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2019/20 Scottish Championship preview

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It's fashionable to slag off the Scottish Championship because of its lack of quality, but in recent times the gap between the bottom of the Premiership and the best sides in the second tier hasn't been big. The problem is that during the season the clubs that are - or should be - at the top of the division have, either due to overconfidence or lack of confidence, developed a habit of playing down to the opposition.

And that's what makes it so intriguing. This is the sixth consecutive season that at least one of Rangers, Hearts, Hibs and Dundee United - generally considered amongst the largest half-dozen clubs in the country - have been stuck in this league, and only the Jambos got out at the first attempt.

So quality? Not much, though more than its detractors would believe. Competitive as hell? Damn right. And now we have Dundee derbies added to the mix.

Let's get the lowdown on the ten clubs fighting for promotion to the promised land or to avoid demotion to the seaside leagues...

Jim Goodwin pulled off a miracle by keeping the part-timers up last season; to lose him was a terrible shame, but to lose him mid-summer was a disaster. Peter Grant now has the task of doing it all again but with, as it stands, a weaker squad. Goodwin played the loan market magnificently and Grant needs to do the same if the Wasps are to avoid the drop again. It's probably an even tougher task than last time around

Dick Campbell is the face of lower league Scottish football - both metaphorically and literally - but this is the first time since 2007 he's managed at this level. And it's the first time the Red Lichties have flown this high in sixteen years. Budget constraints mean Campbell is largely stuck with the squad that won League One. There's lots of experience here and they'll be a tough nut to crack but as with any part-time side they'll find it hard to keep up with full-time opponents over a whole season.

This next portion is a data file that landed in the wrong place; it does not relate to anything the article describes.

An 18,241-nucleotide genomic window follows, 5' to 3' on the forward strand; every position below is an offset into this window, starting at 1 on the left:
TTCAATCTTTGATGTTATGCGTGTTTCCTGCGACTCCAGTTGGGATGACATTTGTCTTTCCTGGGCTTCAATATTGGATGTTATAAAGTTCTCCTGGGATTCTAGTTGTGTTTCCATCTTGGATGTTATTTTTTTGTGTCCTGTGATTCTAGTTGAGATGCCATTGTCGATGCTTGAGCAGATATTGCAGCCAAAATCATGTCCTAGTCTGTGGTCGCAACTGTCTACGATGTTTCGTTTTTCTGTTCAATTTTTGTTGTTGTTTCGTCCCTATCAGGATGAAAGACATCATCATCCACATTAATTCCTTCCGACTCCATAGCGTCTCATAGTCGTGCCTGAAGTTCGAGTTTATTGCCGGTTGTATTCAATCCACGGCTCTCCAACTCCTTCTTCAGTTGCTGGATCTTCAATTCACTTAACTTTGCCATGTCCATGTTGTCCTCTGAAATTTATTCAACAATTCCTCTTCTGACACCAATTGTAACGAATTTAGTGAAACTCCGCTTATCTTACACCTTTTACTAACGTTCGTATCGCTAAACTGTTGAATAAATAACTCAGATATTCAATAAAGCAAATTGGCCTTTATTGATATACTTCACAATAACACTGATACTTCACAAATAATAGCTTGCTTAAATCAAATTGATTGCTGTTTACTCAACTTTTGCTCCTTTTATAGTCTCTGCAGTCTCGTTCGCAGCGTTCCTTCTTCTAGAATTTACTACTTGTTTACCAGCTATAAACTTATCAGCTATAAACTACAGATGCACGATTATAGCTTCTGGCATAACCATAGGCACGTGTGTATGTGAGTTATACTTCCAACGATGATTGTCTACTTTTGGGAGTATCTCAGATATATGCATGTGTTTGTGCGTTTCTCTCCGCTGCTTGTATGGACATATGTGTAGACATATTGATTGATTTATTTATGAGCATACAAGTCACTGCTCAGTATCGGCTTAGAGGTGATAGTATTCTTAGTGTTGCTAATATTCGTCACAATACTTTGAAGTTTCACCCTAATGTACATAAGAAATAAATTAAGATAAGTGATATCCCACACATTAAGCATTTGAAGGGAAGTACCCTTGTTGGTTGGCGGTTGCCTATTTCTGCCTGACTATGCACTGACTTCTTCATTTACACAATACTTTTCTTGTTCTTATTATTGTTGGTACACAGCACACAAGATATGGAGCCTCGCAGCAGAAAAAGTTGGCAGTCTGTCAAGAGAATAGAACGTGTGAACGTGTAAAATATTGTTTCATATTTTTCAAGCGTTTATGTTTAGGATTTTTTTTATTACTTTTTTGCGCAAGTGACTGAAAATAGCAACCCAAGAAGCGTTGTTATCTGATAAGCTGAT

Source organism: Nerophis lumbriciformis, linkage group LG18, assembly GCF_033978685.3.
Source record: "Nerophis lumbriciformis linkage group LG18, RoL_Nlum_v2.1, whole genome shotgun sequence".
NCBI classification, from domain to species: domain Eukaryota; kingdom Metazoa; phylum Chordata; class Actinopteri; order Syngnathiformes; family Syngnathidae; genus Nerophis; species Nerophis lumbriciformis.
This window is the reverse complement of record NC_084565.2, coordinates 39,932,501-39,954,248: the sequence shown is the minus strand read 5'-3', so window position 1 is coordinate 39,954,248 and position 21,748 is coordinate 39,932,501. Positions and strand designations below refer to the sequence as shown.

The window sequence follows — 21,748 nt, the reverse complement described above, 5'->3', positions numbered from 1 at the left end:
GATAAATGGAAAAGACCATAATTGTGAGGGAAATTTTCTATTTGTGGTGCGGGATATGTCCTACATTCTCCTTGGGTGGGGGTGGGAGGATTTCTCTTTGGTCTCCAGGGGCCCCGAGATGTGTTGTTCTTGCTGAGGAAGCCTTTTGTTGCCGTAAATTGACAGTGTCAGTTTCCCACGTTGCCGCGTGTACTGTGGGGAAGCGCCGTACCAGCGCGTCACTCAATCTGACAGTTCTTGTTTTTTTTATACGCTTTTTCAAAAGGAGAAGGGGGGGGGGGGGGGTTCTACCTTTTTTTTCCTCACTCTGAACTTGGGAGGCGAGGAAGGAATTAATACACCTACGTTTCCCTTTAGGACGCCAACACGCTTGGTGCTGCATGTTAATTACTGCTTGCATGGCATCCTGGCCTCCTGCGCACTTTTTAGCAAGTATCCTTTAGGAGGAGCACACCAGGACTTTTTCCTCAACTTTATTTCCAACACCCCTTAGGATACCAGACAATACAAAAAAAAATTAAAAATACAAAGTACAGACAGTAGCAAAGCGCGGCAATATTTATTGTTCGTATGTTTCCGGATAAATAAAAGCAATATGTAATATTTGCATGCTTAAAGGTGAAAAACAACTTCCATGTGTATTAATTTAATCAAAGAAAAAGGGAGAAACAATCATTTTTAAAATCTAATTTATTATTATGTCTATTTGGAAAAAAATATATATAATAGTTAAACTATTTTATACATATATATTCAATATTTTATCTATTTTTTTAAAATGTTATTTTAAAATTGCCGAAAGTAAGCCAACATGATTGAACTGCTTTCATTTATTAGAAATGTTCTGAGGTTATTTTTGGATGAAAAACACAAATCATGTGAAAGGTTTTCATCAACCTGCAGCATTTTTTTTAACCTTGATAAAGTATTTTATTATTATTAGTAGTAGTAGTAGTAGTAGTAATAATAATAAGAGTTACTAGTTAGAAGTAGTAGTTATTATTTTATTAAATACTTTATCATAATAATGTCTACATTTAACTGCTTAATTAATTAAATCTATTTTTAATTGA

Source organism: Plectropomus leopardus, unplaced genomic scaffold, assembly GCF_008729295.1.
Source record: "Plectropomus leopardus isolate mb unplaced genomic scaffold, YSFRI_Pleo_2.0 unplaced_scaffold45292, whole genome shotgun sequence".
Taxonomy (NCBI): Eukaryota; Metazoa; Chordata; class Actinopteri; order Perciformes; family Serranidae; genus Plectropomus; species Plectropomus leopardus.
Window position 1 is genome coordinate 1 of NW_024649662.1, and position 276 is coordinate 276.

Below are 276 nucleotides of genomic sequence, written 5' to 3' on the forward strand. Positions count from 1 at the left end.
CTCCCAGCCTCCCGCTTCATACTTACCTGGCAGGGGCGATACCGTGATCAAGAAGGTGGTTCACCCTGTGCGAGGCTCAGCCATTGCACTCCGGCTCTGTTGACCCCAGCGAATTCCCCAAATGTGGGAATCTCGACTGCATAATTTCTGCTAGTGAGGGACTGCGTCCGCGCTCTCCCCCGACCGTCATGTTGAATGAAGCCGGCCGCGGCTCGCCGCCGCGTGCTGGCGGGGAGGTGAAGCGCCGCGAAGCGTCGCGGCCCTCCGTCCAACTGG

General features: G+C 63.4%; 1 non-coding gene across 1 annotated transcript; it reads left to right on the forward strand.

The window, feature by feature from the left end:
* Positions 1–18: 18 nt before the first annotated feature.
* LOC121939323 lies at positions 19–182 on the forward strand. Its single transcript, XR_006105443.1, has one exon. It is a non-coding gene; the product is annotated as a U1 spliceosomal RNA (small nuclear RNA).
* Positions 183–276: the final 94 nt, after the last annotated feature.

Ayr's fourth place finish was down to their lightning start; they won just 5 of their last 24 games last season. And now Lawrence Shankland has gone. So have stalwart defenders Liam Smith and Michael Rose. Thankfully Ross Doohan has returned in goal for another season but the other holes will be hard to fill. Ian McCall has been active in the loan market, bringing in Rangers' Stephen Kelly and Aberdeen's Frank Ross to boost the midfield, but he'll need veteran forwards Kris Doolan and Michael Moffat to roll back the years if United are to get anywhere near the playoffs again.

Rookie manager plus high expectations plus a huge squad revamp often equals disaster, but James McPake talks the talk and the signings of Jordon Forster in defence, Shaun Byrne and Jamie Ness in midfield and Danny Johnson up front are impressive. If the team gels together quickly and avoids a slow start then they should challenge at the top but the pressure is likely to grow quickly if early results aren't good (and if they are better at the other end of Tannadice Street).